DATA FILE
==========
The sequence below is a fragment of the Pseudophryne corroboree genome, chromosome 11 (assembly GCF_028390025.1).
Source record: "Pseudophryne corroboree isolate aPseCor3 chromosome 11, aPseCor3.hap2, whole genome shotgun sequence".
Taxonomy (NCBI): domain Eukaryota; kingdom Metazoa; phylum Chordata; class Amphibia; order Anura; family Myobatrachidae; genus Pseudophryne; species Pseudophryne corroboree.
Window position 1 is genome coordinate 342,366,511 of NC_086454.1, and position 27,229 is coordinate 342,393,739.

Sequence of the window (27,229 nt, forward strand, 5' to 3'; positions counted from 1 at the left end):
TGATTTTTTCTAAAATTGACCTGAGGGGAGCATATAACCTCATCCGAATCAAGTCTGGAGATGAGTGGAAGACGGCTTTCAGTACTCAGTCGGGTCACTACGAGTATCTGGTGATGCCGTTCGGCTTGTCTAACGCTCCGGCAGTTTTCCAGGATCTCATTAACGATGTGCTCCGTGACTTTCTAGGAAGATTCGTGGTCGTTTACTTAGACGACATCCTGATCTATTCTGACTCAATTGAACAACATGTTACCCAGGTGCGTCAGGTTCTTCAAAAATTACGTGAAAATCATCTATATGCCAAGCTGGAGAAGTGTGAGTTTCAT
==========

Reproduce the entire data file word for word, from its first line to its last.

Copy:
The sequence below is a fragment of the Pseudophryne corroboree genome, chromosome 11 (assembly GCF_028390025.1).
Source record: "Pseudophryne corroboree isolate aPseCor3 chromosome 11, aPseCor3.hap2, whole genome shotgun sequence".
Taxonomy (NCBI): domain Eukaryota; kingdom Metazoa; phylum Chordata; class Amphibia; order Anura; family Myobatrachidae; genus Pseudophryne; species Pseudophryne corroboree.
Window position 1 is genome coordinate 342,366,511 of NC_086454.1, and position 27,229 is coordinate 342,393,739.

Sequence of the window (27,229 nt, forward strand, 5' to 3'; positions counted from 1 at the left end):
TGATTTTTTCTAAAATTGACCTGAGGGGAGCATATAACCTCATCCGAATCAAGTCTGGAGATGAGTGGAAGACGGCTTTCAGTACTCAGTCGGGTCACTACGAGTATCTGGTGATGCCGTTCGGCTTGTCTAACGCTCCGGCAGTTTTCCAGGATCTCATTAACGATGTGCTCCGTGACTTTCTAGGAAGATTCGTGGTCGTTTACTTAGACGACATCCTGATCTATTCTGACTCAATTGAACAACATGTTACCCAGGTGCGTCAGGTTCTTCAAAAATTACGTGAAAATCATCTATATGCCAAGCTGGAGAAGTGTGAGTTTCAT